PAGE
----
"This is one of the most composer-friendly communities that exists," says Todd Vunderink, director of the publishing firm Peermusic Classical. "That makes sense, since the conductors at the major universities, who have large budgets, are consciously trying to build the repertoire. It's a great contrast to the orchestra world, which is much more beholden to earlier centuries."

The band world has long been dogged by an identity crisis; for every Holst Suite or Hindemith Symphony in B-flat, there are associations with parades, football halftime shows, and military services. But according to Frank Korach, a band specialist at Boosey & Hawkes, over 1,000 concert band pieces are written annually, and band programs are bigger and stronger than orchestral programs at U.S. educational institutions. "Bands are more liberal than orchestras. They'll accept more than orchestras," he says. "The college band world's audience is more open to new things and non-standard repertoire."

Taiwan is home to several professional wind ensembles. All have been formed in the last decade. British and American band music represent the staples, but one also hears new works by Taiwanese composers and attractive settings of Taiwan folk songs.

Apo Hsu

I had the good fortune to attend a concert in December by the Taipei Symphony Winds conducted by Apo Hsu. The concert featured an intoxicating variety of works that drew a young crowd of high school and college-age students. Concerts here typically run at half an hour longer than they do in North America regardless of the kind of ensemble performing. This concert attracted a youthful crowd of high school and college-age students that stayed with the program the whole way and screamed for encores at the end as they would in a rock concert. Apo Hsu obliged with three encores and shared a number of bows with principal players. It made for a festive evening and an effervescent overture to the holiday season.

Brian Wise. 'Brass Tacks', New Music Box, American Music Center. 2004 December 1.



Asian opera

China Daily reports a new effort in the PRC to document the complete repertory of traditional Chinese opera. Also known as Beijing or Peking opera, this renowned form of musical theater employs a set number of traditional stories. An alarming amount of that repertory, though, has been lost in one generation. Anyone who has seen the Chen Kaige film Farewell, My Concubine knows why: Mao's Cultural Revolution attempted to eliminate this art form and many of the artists who made it. When times changed, traditional opera returned but many of the people who made it did not. Lost with them was their accumulated knowledge of the tradition.

Today specialists at the Chinese Academy of Arts and related organizations hope to prevent further loss through documenting every aspect of the art form. One result will be a comprehensive online library of traditional Chinese opera.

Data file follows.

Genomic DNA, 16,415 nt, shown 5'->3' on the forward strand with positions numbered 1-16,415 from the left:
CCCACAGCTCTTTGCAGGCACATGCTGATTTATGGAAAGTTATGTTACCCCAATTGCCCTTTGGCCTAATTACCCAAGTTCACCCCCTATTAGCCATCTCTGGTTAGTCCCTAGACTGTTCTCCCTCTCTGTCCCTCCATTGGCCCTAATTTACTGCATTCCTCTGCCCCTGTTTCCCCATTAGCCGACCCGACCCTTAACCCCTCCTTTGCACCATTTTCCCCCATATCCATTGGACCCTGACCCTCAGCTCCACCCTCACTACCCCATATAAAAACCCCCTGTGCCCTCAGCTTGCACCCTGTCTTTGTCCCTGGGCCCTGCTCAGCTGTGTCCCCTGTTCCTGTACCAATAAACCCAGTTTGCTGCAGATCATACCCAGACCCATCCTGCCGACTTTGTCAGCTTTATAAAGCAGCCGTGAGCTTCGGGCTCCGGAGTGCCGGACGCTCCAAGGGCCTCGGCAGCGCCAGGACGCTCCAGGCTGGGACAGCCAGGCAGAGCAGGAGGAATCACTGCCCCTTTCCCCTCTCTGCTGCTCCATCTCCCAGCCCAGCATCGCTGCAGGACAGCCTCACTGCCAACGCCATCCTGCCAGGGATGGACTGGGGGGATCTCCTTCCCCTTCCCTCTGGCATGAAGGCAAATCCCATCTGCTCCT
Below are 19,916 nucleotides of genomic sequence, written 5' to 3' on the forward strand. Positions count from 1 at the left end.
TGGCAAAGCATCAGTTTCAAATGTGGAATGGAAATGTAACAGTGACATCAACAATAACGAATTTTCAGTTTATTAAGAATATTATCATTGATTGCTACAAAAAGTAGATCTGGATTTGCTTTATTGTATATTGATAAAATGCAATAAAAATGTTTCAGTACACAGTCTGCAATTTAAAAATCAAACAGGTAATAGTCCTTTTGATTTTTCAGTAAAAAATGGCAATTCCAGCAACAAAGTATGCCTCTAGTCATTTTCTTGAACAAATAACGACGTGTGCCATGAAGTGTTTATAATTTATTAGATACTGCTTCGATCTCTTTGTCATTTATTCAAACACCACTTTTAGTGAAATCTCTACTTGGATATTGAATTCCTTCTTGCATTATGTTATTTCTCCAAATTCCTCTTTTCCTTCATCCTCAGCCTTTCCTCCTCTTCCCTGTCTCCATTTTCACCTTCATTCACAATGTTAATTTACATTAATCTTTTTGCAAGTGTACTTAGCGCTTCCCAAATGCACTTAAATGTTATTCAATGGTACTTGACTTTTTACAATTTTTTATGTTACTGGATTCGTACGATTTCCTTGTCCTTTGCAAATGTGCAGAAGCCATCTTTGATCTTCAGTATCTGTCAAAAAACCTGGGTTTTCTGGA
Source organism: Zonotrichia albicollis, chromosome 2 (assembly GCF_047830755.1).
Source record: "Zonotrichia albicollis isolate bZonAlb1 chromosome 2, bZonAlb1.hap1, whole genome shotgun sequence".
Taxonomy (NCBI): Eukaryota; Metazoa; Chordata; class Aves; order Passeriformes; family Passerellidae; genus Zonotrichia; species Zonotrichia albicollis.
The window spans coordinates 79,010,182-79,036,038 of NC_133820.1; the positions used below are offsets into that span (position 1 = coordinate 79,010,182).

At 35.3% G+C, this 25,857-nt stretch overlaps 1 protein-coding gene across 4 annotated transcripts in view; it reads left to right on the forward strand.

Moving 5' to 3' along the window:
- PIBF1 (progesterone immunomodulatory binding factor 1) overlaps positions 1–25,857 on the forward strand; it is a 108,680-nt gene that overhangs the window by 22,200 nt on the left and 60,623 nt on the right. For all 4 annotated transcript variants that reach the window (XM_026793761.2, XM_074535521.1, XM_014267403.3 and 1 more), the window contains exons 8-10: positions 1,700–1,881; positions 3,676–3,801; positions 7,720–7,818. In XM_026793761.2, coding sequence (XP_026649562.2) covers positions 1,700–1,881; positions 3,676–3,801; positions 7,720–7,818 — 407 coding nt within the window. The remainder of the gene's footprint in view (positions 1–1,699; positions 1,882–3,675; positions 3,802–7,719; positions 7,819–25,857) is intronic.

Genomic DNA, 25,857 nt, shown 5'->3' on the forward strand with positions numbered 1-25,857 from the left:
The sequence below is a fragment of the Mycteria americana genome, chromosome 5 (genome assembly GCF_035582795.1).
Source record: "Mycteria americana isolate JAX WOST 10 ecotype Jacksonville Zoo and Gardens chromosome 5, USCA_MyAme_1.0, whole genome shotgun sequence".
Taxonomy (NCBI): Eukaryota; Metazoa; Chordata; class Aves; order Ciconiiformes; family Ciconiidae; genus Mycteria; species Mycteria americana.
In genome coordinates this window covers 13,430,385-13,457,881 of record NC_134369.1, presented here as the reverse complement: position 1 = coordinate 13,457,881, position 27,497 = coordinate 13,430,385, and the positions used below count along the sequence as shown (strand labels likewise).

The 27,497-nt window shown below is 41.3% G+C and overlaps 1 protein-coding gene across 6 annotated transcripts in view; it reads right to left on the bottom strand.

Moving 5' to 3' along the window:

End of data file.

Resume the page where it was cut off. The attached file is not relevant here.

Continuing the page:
Here in Taiwan the art form has enjoyed an unbroken history, thanks in large part to programs like that at the National Fu Hsing Dramatic Arts Academy. The Academy schools students in all aspects of traditional Chinese opera. The Academy's museum of traditional masks and costumes regularly attract international visitors.

A more indigenous art form, Taiwanese opera, shares some conventions with its traditional Chinese cousin as well as with Japanese theater, but it uses the Taiwanese language and relies on Taiwanese folk elements in music and story. The shows are more likely than Chinese opera to be performed outdoors. Visitors are more likely to encounter this theatrical form during summer months, particularly around the time of the Dragon Boat Festival. The styles of Taiwanese opera exist, a 'northern' and 'southern' style. The repertory for both continues to grow and expand.

All forms of Asian opera inspire modern composers and playwrights.


FSU Law needs better Hollywood PR

Hey, Florida State University College of Law. It's time you and the boys had a word with a few Hollywood film directors.

Have you seen the way they portray your graduates in movies? I've seen two, and neither provides a good role model for our impressionable, innocent young law students.

First there's McNair, the public defender played by Ned Beatty in Just Cause. He's a paunchy, wise-cracking, football-obsessed good old boy. Well, okay... we know the style enjoys some precedent in Tallahassee. But still. McNair is dodgy and acts intimidated when he meets a cerebral out-of-state law professor. But come on. As a Florida State student he surely met some professors. Some professors even came from out of state. Some professors even had cerebrums. So why the intimidation? Well, OK, I get that it's Sean Connery. Who knows what kind of laser device a former 007 might have hidden in his lapel pin? But still.